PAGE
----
Previously from Album of the Year:

To follow along on the 365 days of Patton, click here for a list of each day’s post.

Advertisements

365 Days of Mike Patton: “The Omen (Ave Satani),” Fantomas (2001)

On a Fantomas album filled with strong covers of movie soundtracks, “The Omen (Ave Santani)” stands out. Mostly because the lyrics are in Latin—and because it’s about as metal as Latin can get (unless, of course, we’re talking about “Pig Latin”).

“Ave Satani” is the theme song from the soundtrack to the horror classic The Omen. The tune, composed by Jerry Goldsmith, was nominated for an Oscar in 1976, and according to the Through the Shattered Lens website, his idea was to take “one of the most holy rituals in Roman Catholicism and [invert] it to praise Satan instead of the Virgin Mary. Jerry Goldsmith took the rite of consecration and came up with what one could call the rite of desecration for a purported Black Mass.”

Sounds spooky, yeah? Well, listen to the original version (which I had never heard until just now).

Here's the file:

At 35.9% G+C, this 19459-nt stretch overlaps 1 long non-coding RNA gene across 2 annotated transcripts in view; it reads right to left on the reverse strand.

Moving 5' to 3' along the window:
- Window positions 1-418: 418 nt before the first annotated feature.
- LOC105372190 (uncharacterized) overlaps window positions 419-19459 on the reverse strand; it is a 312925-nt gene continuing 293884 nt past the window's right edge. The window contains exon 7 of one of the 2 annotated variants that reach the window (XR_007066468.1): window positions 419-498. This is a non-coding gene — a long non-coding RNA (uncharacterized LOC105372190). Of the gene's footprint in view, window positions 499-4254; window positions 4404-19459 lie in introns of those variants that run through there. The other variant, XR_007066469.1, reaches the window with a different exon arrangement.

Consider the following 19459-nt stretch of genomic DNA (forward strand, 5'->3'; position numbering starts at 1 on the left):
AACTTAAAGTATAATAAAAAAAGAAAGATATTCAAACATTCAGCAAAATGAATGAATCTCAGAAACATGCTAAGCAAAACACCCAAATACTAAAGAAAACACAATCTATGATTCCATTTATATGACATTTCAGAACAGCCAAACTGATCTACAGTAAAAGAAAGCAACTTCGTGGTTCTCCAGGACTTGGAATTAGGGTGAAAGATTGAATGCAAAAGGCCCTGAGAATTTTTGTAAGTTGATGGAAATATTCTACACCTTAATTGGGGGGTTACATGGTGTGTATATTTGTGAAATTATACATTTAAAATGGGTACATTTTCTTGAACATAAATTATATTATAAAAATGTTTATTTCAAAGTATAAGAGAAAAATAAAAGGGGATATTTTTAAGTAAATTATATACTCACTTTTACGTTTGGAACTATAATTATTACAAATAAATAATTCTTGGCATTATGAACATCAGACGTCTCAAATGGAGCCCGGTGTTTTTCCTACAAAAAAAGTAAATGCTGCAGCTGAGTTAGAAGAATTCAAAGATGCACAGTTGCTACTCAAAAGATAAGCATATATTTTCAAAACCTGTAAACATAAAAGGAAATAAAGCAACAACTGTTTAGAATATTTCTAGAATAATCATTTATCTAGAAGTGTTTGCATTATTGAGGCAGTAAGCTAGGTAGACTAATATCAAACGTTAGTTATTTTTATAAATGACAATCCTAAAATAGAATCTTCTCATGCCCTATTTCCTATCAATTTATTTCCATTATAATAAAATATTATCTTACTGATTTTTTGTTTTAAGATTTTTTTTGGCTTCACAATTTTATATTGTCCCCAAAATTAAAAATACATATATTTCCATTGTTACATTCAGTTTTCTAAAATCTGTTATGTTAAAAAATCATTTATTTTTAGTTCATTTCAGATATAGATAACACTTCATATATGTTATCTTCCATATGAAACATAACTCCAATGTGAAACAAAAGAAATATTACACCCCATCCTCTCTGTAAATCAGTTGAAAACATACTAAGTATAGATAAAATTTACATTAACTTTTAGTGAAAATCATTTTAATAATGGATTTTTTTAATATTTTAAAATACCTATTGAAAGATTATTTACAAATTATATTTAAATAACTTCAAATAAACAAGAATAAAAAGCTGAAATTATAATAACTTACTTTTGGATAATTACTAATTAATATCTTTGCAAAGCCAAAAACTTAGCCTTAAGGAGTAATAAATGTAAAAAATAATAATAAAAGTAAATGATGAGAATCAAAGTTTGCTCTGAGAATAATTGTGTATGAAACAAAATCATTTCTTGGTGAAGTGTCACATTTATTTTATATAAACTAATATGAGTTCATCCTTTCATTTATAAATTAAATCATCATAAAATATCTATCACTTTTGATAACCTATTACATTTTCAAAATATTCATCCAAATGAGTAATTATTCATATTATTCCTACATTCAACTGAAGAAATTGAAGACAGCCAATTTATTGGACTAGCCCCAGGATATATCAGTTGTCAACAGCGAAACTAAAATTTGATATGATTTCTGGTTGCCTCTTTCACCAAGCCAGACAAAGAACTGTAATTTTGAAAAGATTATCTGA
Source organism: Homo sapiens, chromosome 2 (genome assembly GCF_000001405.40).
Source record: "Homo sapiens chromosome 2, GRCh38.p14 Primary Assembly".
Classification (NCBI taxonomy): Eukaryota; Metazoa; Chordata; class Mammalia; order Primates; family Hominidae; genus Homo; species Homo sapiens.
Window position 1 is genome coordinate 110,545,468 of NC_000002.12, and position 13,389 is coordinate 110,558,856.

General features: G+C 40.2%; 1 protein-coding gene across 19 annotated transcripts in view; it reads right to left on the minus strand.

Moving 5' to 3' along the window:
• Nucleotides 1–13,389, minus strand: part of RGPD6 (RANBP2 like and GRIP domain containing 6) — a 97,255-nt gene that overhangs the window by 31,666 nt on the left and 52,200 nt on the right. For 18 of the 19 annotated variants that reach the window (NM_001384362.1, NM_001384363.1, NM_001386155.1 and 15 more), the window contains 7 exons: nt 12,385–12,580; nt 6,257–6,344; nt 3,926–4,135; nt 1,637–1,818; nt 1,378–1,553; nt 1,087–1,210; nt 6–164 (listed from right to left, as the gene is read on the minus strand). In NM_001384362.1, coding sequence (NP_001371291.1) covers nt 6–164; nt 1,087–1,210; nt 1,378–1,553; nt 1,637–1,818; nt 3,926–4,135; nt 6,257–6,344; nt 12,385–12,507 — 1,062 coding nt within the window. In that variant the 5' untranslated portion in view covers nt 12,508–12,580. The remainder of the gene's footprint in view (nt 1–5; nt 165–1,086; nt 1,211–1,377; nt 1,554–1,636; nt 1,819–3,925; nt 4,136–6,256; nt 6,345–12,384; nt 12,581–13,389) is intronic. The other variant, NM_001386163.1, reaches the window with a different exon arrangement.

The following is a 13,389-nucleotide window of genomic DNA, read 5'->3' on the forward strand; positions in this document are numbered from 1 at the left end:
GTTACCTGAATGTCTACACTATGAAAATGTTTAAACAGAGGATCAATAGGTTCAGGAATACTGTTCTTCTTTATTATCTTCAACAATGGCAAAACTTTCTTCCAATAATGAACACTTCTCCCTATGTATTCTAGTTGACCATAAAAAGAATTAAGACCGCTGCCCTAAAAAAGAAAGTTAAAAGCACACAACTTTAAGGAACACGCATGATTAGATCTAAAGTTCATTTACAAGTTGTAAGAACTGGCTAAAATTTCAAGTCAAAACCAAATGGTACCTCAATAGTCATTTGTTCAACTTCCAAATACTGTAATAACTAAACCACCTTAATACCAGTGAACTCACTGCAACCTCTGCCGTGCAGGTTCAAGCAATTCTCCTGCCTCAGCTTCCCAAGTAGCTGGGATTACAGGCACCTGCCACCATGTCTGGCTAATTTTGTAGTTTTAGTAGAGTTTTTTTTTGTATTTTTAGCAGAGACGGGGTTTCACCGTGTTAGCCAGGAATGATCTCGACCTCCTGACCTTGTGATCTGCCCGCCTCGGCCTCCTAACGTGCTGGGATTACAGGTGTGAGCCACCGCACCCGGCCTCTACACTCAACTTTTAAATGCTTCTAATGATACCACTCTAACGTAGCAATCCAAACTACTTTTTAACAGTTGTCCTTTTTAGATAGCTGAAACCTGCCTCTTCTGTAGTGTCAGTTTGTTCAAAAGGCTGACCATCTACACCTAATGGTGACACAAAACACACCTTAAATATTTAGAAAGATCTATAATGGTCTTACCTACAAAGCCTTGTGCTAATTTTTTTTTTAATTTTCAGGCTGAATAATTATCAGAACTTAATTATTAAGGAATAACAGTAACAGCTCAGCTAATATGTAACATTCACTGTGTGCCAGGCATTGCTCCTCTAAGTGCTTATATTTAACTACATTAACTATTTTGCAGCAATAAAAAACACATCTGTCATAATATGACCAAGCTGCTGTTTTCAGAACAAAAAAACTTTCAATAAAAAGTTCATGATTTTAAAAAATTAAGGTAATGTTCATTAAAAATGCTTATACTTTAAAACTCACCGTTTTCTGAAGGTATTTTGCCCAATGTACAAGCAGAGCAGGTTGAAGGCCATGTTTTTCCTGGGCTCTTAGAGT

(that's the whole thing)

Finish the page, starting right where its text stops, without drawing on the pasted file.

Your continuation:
And now the Fantomas version.

While I love Patton’s version, Goldsmith’s original is more haunting while being much less in your face. Well, Goldsmith’s version sounds like a movie soundtrack song, and Patton’s version sounds like a metal song. Both are pretty great, but I almost lean toward the original.

Patton would probably agree.

“This bombastic score absolutely made the movie,” Patton said, via Revolver. “If you watch the film with the sound muted, you will see what I mean. Beautiful choir textures that, over time, have become iconic in the horror genre.”

The Fantomas version is good, but it’s not quite iconic.

That song title, though, is. So what does Ave Satani mean? Translated from Latin, it means simply, Hail Satan.

Previously from Fantoma’s The Director’s Cut:

To follow along on the 365 days of Patton, click here for a list of each day’s post.

365 Days of Mike Patton: “Kill the DJ,” Peeping Tom (2006)

With the exception of a few Faith No More songs and an occasional Tomahawk tune, Mike Patton’s work isn’t known for going mainstream. But getting more radio play was part of the point when he created Peeping Tom, a band with a ton of collaborators and more of a hip-hop and electronica sound than he usually produced.